Chris Williams: Brian Pedersen is a veteran of the corporate tax world and a partner at Alvarez and Marsal, a global consulting firm. Brian leads a team that helps companies navigate the maze of local, state, federal and international taxes. It’s a complex world where expertise is highly valued, and experience pays off. Quite literally.
Brian and I are old friends. We’ve shared drinks and conversation over neighborhood dinners for many years discussing leadership, organizational politics, and workplace culture. While his world and the tech world I’m so familiar with seem disparate, the challenges he faces share many common threads. Like all leaders of knowledge workers, he has to build a team of smart, talented, and passionate people, and needs to figure out how to hire, motivate, and retain them. When the output is amorphous – numbers and words, not widgets. This is always hard.
Brian’s work is both mystery and fascination for me. Taxes are an enigma. But several of the smartest people I know, Brian among them, have made careers of it. And my experience with the world of large-scale corporate consulting is but as a consumer at Microsoft, I paid seven figure McKinsey invoices that left me breathless. So I entered my conversation with Brian with a lot of questions about how it works, and how one leads a team of “expertise for hire”, especially at a distance in the remote work era. And that’s what this is all about.
This is Leading Smart, the show about managing in the brainpower age. It’s a field guide to the joys and challenges of leading and working in the modern workplace. I’m Chris Williams, your guide to the stories and ideas that I hope will inspire you to be a better leader in the world of knowledge work.
This episode’s conversation is with a leader in the world of corporate financial consulting. This is Episode 236, my conversation with Brian Pedersen.
Brian Pedersen’s entry into the world of Fortune 500 finances came from what seemed to be an unlikely place. His father, a radiologist, and mother, an amateur geologist, escaped the urban Midwest for the wilds of Montana when Brian was a boy. They loved the outdoors, and Brian soon learned to as well.
Like many of my guests, Brian’s introduction into his field came almost by chance. Early in college, he had abandoned pre-med along with the chance to follow in his father’s footsteps, and was headed to law school. To get his pre-law degree from the University of Montana, he needed a single accounting class. And as Brian told me, for some people, accounting “just clicks”. He enjoyed the details and found the math easy.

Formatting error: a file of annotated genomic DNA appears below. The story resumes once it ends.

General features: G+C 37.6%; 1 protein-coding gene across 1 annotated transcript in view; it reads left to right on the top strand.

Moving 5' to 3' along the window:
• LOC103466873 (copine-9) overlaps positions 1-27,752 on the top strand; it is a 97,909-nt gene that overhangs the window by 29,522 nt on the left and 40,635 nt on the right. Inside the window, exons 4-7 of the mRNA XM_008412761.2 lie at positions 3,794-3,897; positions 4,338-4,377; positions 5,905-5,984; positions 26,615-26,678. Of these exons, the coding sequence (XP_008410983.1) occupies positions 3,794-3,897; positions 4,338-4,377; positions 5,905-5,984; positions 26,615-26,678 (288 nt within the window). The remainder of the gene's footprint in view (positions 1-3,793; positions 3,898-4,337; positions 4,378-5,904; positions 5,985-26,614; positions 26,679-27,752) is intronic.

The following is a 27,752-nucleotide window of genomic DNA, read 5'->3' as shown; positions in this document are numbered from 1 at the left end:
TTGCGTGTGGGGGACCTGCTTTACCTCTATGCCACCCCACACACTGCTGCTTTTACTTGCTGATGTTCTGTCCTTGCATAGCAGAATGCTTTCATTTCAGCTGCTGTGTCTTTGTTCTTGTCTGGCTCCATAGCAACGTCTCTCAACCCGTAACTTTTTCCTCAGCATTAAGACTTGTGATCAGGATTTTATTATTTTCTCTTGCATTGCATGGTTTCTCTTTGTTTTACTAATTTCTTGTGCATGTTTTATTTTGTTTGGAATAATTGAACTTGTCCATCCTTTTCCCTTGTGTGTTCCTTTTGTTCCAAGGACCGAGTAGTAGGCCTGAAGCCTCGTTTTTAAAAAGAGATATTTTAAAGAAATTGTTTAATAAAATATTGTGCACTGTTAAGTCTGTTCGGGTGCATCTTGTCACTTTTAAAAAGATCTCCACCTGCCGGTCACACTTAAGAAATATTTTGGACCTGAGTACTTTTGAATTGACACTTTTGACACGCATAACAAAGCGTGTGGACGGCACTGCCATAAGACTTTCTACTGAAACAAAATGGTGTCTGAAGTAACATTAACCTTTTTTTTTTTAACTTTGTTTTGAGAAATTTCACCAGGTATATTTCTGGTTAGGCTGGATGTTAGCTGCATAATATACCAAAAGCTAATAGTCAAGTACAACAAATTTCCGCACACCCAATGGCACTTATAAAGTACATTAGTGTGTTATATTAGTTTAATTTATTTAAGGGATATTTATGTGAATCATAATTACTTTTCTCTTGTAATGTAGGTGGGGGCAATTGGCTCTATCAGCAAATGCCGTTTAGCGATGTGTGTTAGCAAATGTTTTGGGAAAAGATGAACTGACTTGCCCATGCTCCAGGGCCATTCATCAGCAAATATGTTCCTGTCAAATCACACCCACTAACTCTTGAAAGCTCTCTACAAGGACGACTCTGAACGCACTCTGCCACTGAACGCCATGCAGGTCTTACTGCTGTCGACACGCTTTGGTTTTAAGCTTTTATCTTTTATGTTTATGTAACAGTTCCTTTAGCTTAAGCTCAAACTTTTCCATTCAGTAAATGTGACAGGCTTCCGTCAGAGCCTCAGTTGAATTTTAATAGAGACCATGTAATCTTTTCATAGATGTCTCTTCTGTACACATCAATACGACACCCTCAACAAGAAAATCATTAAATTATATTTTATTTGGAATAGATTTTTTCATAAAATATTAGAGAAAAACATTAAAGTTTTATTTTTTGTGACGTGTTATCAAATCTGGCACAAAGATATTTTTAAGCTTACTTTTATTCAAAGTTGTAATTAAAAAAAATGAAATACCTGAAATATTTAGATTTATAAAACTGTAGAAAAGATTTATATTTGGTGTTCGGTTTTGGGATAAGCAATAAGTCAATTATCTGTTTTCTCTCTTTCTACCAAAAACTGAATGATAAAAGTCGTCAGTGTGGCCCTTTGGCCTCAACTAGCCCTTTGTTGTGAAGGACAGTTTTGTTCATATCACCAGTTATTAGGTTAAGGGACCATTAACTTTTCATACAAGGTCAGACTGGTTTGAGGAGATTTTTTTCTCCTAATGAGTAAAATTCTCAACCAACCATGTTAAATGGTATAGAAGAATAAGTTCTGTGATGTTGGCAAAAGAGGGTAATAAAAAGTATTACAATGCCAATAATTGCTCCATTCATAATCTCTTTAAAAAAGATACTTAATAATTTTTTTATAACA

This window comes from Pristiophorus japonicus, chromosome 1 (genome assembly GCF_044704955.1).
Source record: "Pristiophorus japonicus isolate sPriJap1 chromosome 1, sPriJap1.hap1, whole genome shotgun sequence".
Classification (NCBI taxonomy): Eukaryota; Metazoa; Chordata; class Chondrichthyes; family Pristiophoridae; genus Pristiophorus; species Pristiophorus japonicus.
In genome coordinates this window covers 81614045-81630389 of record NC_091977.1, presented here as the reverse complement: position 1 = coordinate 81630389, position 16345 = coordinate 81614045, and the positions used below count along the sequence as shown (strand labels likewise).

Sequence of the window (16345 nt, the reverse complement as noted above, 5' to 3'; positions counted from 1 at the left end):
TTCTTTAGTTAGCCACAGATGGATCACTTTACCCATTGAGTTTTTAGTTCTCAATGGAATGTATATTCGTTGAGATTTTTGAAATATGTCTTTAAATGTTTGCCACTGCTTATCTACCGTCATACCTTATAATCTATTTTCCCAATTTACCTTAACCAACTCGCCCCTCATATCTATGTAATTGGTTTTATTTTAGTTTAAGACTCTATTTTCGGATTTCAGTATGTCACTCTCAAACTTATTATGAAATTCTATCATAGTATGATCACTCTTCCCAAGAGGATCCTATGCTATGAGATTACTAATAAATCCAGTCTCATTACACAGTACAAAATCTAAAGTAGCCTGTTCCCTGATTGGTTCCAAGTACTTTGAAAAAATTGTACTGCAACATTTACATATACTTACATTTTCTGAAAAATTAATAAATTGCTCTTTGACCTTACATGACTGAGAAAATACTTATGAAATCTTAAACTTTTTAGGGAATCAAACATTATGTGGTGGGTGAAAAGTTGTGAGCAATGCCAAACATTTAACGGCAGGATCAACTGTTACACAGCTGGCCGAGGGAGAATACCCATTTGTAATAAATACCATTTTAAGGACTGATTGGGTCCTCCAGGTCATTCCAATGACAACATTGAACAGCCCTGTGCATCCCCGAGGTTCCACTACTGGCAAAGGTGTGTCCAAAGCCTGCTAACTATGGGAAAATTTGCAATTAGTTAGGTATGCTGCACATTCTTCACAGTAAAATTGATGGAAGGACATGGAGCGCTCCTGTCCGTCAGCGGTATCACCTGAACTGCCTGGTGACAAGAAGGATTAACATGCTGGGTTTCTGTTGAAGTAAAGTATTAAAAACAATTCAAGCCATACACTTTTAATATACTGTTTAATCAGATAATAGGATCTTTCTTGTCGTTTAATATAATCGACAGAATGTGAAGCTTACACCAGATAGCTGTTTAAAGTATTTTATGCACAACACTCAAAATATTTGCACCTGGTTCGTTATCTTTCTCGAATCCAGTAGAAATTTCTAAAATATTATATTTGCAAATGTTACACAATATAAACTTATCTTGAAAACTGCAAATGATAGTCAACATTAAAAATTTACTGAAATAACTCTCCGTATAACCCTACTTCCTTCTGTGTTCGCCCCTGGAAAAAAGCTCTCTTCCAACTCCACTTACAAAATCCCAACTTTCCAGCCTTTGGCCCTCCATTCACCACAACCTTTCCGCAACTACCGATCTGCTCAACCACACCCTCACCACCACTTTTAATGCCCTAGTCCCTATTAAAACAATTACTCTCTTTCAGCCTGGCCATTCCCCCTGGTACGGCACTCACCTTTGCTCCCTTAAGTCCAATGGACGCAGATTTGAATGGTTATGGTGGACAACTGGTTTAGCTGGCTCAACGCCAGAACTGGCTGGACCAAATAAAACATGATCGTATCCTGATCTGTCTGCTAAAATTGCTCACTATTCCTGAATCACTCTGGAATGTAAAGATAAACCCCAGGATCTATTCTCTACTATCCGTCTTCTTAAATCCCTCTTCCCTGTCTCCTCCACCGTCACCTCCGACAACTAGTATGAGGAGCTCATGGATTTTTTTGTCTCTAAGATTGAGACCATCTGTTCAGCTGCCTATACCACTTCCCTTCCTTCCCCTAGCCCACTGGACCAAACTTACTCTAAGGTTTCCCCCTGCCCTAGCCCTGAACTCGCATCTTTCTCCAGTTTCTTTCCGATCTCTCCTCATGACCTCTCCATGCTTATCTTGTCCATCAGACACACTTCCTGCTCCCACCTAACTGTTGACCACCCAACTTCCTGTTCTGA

So Brian went on instead to get his MBA and was recruited to Arthur Andersen, one of the famous “big eight” accounting firms. A job at one of these prestigious firms was a ticket to a great career. They trained you thoroughly, offered limitless advancement, and paid handsomely.
Brian soon settled in at Anderson. He loved the work and found a specialization in the world of multi-state corporate tax. Then half a career in, after over 15 years, came the Enron disaster.
Enron was a Houston energy firm led by Jeff Skilling an ex-McKinsey superstar. He built a team of self described “smartest guys in the room”. They created a novel market for energy, and the company skyrocketed to well over $100 billion. But their most creative success turned out to be in accounting. The company collapsed in 2001 in a shower of criminal charges that included fraud, insider trading, and being little more than a giant Ponzi scheme. The spectacular fall was the largest bankruptcy in history at the time.
As their longtime audit firm, Arthur Andersen was accused of missing all the signs and was dragged down with Enron. To manage the resulting implosion at Andersen, they hired Alvarez and Marsal, a consulting firm that specialized in troubled company turnarounds, and bankruptcies.
Brian Pedersen: Alvarez and Marsal was a firm that I had never heard of, until fall of ’01 at Arthur Andersen. We were struggling and we had the whole Enron thing was, was clearly going to be something we may not survive. And so A&M was a was at that time a pure bankruptcy, troubled company turnaround firm. We hired A&M at Andersen. And so Marsal, Brian Marsal of Alvarez and Marsal one of the founders came in and was our our chief restructuring officer. And he did a great settled all the leases. He took care of the you manage the cash flow, manage the orderly transfer of various practices to other firms kept the firm out of bankruptcy, for which I was grateful as a partner, and it was a two year assignment that he had.
Well, when that assignment was over, he went back to Alvarez, his partner and said, Hey, you know, there’s a lot to like about a multidisciplinary services firm like Arthur Andersen. And a lot of their values are like ours. And so what would you think about adding some service lines to our existing troubled company, bankruptcy service line.